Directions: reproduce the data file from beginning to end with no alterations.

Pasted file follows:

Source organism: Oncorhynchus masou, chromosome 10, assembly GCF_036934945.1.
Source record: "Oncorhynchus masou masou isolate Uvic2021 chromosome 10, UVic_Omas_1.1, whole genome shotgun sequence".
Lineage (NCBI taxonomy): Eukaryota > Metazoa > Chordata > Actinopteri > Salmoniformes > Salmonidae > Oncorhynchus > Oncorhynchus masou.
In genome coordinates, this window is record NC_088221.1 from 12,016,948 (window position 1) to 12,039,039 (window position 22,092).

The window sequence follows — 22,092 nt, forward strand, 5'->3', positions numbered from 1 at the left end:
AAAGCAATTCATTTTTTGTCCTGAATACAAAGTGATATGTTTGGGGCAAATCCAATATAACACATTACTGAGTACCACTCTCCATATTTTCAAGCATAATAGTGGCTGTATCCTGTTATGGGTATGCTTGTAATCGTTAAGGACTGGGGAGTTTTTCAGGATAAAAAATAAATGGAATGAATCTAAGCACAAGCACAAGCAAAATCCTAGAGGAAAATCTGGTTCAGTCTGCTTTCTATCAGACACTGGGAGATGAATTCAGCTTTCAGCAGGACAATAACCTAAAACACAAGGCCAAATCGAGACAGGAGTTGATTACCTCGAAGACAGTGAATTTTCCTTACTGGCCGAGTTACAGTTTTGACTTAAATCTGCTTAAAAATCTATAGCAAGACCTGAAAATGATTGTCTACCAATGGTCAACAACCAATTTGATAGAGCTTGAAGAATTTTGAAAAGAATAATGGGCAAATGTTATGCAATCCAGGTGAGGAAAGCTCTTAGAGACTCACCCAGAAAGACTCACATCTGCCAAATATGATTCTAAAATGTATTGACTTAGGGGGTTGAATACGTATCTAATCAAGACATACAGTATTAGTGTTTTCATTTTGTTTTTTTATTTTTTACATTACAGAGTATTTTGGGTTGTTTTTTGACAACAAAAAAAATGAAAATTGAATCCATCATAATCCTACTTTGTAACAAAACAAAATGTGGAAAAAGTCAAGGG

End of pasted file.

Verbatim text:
Source organism: Oncorhynchus masou, chromosome 10, assembly GCF_036934945.1.
Source record: "Oncorhynchus masou masou isolate Uvic2021 chromosome 10, UVic_Omas_1.1, whole genome shotgun sequence".
Lineage (NCBI taxonomy): Eukaryota > Metazoa > Chordata > Actinopteri > Salmoniformes > Salmonidae > Oncorhynchus > Oncorhynchus masou.
In genome coordinates, this window is record NC_088221.1 from 12,016,948 (window position 1) to 12,039,039 (window position 22,092).

The window sequence follows — 22,092 nt, forward strand, 5'->3', positions numbered from 1 at the left end:
AAAGCAATTCATTTTTTGTCCTGAATACAAAGTGATATGTTTGGGGCAAATCCAATATAACACATTACTGAGTACCACTCTCCATATTTTCAAGCATAATAGTGGCTGTATCCTGTTATGGGTATGCTTGTAATCGTTAAGGACTGGGGAGTTTTTCAGGATAAAAAATAAATGGAATGAATCTAAGCACAAGCACAAGCAAAATCCTAGAGGAAAATCTGGTTCAGTCTGCTTTCTATCAGACACTGGGAGATGAATTCAGCTTTCAGCAGGACAATAACCTAAAACACAAGGCCAAATCGAGACAGGAGTTGATTACCTCGAAGACAGTGAATTTTCCTTACTGGCCGAGTTACAGTTTTGACTTAAATCTGCTTAAAAATCTATAGCAAGACCTGAAAATGATTGTCTACCAATGGTCAACAACCAATTTGATAGAGCTTGAAGAATTTTGAAAAGAATAATGGGCAAATGTTATGCAATCCAGGTGAGGAAAGCTCTTAGAGACTCACCCAGAAAGACTCACATCTGCCAAATATGATTCTAAAATGTATTGACTTAGGGGGTTGAATACGTATCTAATCAAGACATACAGTATTAGTGTTTTCATTTTGTTTTTTTATTTTTTACATTACAGAGTATTTTGGGTTGTTTTTTGACAACAAAAAAAATGAAAATTGAATCCATCATAATCCTACTTTGTAACAAAACAAAATGTGGAAAAAGTCAAGGG